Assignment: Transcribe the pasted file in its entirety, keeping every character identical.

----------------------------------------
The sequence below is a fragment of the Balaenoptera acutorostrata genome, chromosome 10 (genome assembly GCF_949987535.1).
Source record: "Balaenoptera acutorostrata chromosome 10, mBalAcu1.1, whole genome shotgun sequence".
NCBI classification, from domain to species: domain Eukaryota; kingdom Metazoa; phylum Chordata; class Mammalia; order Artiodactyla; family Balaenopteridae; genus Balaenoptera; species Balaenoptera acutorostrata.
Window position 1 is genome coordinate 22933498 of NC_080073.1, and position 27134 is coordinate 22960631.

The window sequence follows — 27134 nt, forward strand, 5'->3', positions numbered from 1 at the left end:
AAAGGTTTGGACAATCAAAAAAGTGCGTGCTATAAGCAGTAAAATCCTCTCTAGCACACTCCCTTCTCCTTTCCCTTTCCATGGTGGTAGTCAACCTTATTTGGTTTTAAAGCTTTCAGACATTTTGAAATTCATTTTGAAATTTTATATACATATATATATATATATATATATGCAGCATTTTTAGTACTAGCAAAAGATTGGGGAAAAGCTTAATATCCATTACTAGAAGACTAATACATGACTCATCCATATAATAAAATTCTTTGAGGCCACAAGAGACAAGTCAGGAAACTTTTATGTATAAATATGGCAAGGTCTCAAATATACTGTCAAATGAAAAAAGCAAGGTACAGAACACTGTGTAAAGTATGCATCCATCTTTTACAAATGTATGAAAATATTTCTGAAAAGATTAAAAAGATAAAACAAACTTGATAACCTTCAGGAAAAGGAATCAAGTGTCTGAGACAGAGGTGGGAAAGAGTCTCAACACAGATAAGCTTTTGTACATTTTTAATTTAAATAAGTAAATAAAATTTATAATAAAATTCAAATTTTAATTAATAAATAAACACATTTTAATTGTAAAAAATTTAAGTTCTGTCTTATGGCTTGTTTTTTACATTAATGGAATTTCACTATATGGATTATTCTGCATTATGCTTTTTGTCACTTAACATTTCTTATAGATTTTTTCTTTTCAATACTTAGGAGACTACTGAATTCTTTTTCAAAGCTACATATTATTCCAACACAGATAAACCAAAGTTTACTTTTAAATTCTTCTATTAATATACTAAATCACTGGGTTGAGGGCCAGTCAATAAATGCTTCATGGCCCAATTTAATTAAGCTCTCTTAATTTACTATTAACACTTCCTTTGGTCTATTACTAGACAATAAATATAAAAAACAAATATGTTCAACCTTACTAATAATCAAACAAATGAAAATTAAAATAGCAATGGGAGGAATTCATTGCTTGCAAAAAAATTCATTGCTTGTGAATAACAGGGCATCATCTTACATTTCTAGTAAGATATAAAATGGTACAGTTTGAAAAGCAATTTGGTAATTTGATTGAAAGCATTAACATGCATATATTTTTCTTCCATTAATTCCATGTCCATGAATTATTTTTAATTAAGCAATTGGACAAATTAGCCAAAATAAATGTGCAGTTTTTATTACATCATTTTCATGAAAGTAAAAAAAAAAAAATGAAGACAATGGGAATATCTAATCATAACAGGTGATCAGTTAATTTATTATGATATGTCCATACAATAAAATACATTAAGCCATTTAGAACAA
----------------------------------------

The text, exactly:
The sequence below is a fragment of the Balaenoptera acutorostrata genome, chromosome 10 (genome assembly GCF_949987535.1).
Source record: "Balaenoptera acutorostrata chromosome 10, mBalAcu1.1, whole genome shotgun sequence".
NCBI classification, from domain to species: domain Eukaryota; kingdom Metazoa; phylum Chordata; class Mammalia; order Artiodactyla; family Balaenopteridae; genus Balaenoptera; species Balaenoptera acutorostrata.
Window position 1 is genome coordinate 22933498 of NC_080073.1, and position 27134 is coordinate 22960631.

The window sequence follows — 27134 nt, forward strand, 5'->3', positions numbered from 1 at the left end:
AAAGGTTTGGACAATCAAAAAAGTGCGTGCTATAAGCAGTAAAATCCTCTCTAGCACACTCCCTTCTCCTTTCCCTTTCCATGGTGGTAGTCAACCTTATTTGGTTTTAAAGCTTTCAGACATTTTGAAATTCATTTTGAAATTTTATATACATATATATATATATATATATATGCAGCATTTTTAGTACTAGCAAAAGATTGGGGAAAAGCTTAATATCCATTACTAGAAGACTAATACATGACTCATCCATATAATAAAATTCTTTGAGGCCACAAGAGACAAGTCAGGAAACTTTTATGTATAAATATGGCAAGGTCTCAAATATACTGTCAAATGAAAAAAGCAAGGTACAGAACACTGTGTAAAGTATGCATCCATCTTTTACAAATGTATGAAAATATTTCTGAAAAGATTAAAAAGATAAAACAAACTTGATAACCTTCAGGAAAAGGAATCAAGTGTCTGAGACAGAGGTGGGAAAGAGTCTCAACACAGATAAGCTTTTGTACATTTTTAATTTAAATAAGTAAATAAAATTTATAATAAAATTCAAATTTTAATTAATAAATAAACACATTTTAATTGTAAAAAATTTAAGTTCTGTCTTATGGCTTGTTTTTTACATTAATGGAATTTCACTATATGGATTATTCTGCATTATGCTTTTTGTCACTTAACATTTCTTATAGATTTTTTCTTTTCAATACTTAGGAGACTACTGAATTCTTTTTCAAAGCTACATATTATTCCAACACAGATAAACCAAAGTTTACTTTTAAATTCTTCTATTAATATACTAAATCACTGGGTTGAGGGCCAGTCAATAAATGCTTCATGGCCCAATTTAATTAAGCTCTCTTAATTTACTATTAACACTTCCTTTGGTCTATTACTAGACAATAAATATAAAAAACAAATATGTTCAACCTTACTAATAATCAAACAAATGAAAATTAAAATAGCAATGGGAGGAATTCATTGCTTGCAAAAAAATTCATTGCTTGTGAATAACAGGGCATCATCTTACATTTCTAGTAAGATATAAAATGGTACAGTTTGAAAAGCAATTTGGTAATTTGATTGAAAGCATTAACATGCATATATTTTTCTTCCATTAATTCCATGTCCATGAATTATTTTTAATTAAGCAATTGGACAAATTAGCCAAAATAAATGTGCAGTTTTTATTACATCATTTTCATGAAAGTAAAAAAAAAAAAATGAAGACAATGGGAATATCTAATCATAACAGGTGATCAGTTAATTTATTATGATATGTCCATACAATAAAATACATTAAGCCATTTAGAACAA